FIG. 3 additionally illustrates an electrode wiring configuration in which a lead access port 147 is provided in the housing 103. A pair of leads 145 is in electrical contact with the electrode 135 and the electrode contact layer 129. Current detection means and/or means to measure the potential difference between the electrodes of each cell can be utilized with the oxygen sensor 123.
Turning to FIG. 4, another embodiment of a sensor cell is generally indicated by the reference character 201 and includes a housing 203, an end plate 205 with a diffusion port 207 therethrough and a combustibles sensor 225 mounted therein. A porous support member 211 is mounted within the housing 203, dividing the same into a first zone 219 in communication with the constituent of interest and a second zone 221 in communication with a gas of known oxygen activity. The combustible sensor 225 includes an electrode 227 mounted on the member 211 and a thin film layer of electrolyte 233 disposed thereon. The electrolyte 233 forms a seal within the housing 203 to prevent the free flow of gas between zones 219 and 221. A catalytic electrode 237 is applied to the electrolyte 233. The catalytic electrode 237 is described in detail in the description of the gross-oxygen-gross-combustibles sensor configuration. The catalytic electrode renders a sensor which can be utilized to measure the gross combustibles in a constituent of interest or the net oxygen content thereof. Moreover, this embodiment additionally functions as net oxygen sensor at temperatures well above 1000° C. The actual temperature would only be limited by the materials used in the construction of the sensor. The sensor 201 also illustrates an alternative wiring configuration in which an access port 247 is provided in the housing 203 for a first pair of leads 245 and an access port 249 is provided in the porous substrate 211 for a second pair of leads 245. The first pair of leads provides electrical contact with the catalytic electrode 237. The second pair of leads provides electrical contact with the electrode 227. This embodiment eliminates the need for the electrode contact 129 of FIG. 3.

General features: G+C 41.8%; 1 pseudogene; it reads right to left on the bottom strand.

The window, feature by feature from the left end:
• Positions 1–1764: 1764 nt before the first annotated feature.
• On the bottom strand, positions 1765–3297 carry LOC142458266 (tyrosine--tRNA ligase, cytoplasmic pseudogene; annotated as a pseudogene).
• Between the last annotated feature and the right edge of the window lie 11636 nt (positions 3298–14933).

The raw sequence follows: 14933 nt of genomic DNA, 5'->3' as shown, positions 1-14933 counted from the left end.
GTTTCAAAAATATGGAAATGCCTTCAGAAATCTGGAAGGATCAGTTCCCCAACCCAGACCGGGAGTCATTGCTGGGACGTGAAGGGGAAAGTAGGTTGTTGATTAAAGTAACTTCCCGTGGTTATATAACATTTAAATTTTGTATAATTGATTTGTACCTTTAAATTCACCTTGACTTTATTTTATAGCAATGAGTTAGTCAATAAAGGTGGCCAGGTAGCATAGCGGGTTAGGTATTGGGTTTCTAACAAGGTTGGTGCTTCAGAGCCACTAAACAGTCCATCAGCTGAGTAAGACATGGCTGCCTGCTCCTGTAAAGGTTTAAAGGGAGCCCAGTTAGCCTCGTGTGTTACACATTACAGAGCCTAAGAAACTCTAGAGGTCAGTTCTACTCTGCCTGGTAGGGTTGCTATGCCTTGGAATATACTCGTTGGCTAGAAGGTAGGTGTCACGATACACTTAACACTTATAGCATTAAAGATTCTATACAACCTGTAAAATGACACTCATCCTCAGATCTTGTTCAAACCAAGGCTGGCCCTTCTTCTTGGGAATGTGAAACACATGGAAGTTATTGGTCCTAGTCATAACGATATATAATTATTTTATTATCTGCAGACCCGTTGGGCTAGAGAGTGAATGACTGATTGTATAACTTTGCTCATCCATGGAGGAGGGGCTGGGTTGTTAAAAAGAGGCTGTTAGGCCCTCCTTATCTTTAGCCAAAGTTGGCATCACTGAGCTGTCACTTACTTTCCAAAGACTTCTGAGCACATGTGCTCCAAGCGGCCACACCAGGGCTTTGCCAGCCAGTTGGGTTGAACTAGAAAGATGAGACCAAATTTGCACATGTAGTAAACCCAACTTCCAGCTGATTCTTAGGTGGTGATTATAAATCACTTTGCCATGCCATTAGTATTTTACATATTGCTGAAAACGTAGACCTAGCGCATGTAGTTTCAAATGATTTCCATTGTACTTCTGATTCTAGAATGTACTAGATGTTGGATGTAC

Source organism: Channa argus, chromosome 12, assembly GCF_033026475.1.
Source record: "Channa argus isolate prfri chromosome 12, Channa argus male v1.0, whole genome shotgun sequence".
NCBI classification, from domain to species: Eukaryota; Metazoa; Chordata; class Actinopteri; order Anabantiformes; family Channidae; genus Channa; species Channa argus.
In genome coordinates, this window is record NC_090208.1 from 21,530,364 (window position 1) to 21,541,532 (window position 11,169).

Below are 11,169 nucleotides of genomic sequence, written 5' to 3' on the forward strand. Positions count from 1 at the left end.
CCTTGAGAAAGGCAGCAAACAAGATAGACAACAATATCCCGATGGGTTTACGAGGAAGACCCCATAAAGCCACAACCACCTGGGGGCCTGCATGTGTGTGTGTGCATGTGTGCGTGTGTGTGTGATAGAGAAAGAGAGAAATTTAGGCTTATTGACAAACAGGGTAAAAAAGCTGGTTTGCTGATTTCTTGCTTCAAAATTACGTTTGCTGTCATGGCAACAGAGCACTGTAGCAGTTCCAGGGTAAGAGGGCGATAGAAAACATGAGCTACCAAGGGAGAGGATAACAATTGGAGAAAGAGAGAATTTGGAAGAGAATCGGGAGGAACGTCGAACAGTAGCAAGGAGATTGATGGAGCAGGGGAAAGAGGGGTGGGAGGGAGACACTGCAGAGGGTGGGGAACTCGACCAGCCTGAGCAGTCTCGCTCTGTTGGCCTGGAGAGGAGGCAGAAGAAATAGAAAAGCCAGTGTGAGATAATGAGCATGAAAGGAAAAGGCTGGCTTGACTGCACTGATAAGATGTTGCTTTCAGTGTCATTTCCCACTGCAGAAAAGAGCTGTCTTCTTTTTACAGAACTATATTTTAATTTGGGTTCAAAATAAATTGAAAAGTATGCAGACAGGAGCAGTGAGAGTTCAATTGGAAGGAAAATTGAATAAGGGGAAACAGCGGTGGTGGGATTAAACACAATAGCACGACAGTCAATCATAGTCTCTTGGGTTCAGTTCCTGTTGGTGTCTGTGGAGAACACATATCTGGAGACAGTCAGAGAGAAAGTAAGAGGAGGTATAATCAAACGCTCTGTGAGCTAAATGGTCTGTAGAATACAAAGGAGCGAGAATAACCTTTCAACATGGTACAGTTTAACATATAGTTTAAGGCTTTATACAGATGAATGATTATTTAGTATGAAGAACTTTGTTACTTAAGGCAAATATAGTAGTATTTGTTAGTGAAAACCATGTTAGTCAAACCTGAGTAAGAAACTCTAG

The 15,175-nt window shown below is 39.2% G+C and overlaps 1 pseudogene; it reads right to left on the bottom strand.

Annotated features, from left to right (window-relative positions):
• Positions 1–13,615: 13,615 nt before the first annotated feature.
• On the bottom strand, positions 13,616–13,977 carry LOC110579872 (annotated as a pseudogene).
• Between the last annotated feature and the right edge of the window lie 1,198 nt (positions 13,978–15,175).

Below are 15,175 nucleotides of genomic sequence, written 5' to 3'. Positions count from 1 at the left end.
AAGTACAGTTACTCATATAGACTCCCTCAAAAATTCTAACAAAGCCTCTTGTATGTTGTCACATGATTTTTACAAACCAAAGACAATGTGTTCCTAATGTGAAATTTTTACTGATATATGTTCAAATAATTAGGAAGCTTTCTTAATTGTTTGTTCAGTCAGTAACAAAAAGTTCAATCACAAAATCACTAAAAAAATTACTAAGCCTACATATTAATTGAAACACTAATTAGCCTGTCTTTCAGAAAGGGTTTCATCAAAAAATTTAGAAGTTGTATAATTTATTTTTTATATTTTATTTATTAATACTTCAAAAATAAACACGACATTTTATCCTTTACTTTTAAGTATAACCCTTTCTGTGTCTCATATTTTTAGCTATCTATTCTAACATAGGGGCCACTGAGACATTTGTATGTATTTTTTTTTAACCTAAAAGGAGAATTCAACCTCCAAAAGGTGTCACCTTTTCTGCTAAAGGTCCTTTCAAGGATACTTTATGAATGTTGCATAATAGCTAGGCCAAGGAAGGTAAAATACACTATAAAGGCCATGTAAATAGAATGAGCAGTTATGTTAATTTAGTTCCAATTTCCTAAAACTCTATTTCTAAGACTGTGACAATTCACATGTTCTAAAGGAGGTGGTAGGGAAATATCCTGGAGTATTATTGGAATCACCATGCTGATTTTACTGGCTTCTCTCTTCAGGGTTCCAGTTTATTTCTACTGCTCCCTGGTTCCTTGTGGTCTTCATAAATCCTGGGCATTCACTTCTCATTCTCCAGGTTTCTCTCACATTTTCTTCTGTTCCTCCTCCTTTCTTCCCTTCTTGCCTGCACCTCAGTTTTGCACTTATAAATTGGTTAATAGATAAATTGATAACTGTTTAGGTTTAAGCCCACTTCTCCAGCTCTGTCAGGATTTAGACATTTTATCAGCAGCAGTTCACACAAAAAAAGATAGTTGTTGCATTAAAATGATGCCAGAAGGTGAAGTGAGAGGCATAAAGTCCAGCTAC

What has been described is a thin film sensor which includes a non-catalytic electrode that makes gross oxygen measurement possible either as an individual oxygen sensor or as part of a gross-oxygen-gross-combustible sensor. Moreover, the individual oxygen sensor and combustibles sensors of this invention can be utilized in a wide range of applications and temperature ranges.
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|International Classification||G01N27/413, G01N27/417|
|Nov 4, 1982||AS||Assignment|
Owner name: WESTINGHOUSE ELECTRIC CORPORATION; WESTINGHOUSE BL
Free format text: ASSIGNMENT OF ASSIGNORS INTEREST.;ASSIGNOR:ISENBERG, ARNOLD O.;REEL/FRAME:004065/0477
Effective date: 19821102
|Jul 22, 1987||FPAY||Fee payment|
Year of fee payment: 4
|Dec 19, 1990||AS||Assignment|
Owner name: ROSEMOUNT ANALYTICAL INC., 600 SOUTH HARBOR BOULEV
Free format text: ASSIGNMENT OF ASSIGNORS INTEREST.;ASSIGNOR:WESTINGHOUS ELECTRIC CORPORATION;REEL/FRAME:005548/0160
Effective date: 19901115
|Oct 15, 1991||FPAY||Fee payment|
Year of fee payment: 8
|Dec 6, 1995||FPAY||Fee payment|
Year of fee payment: 12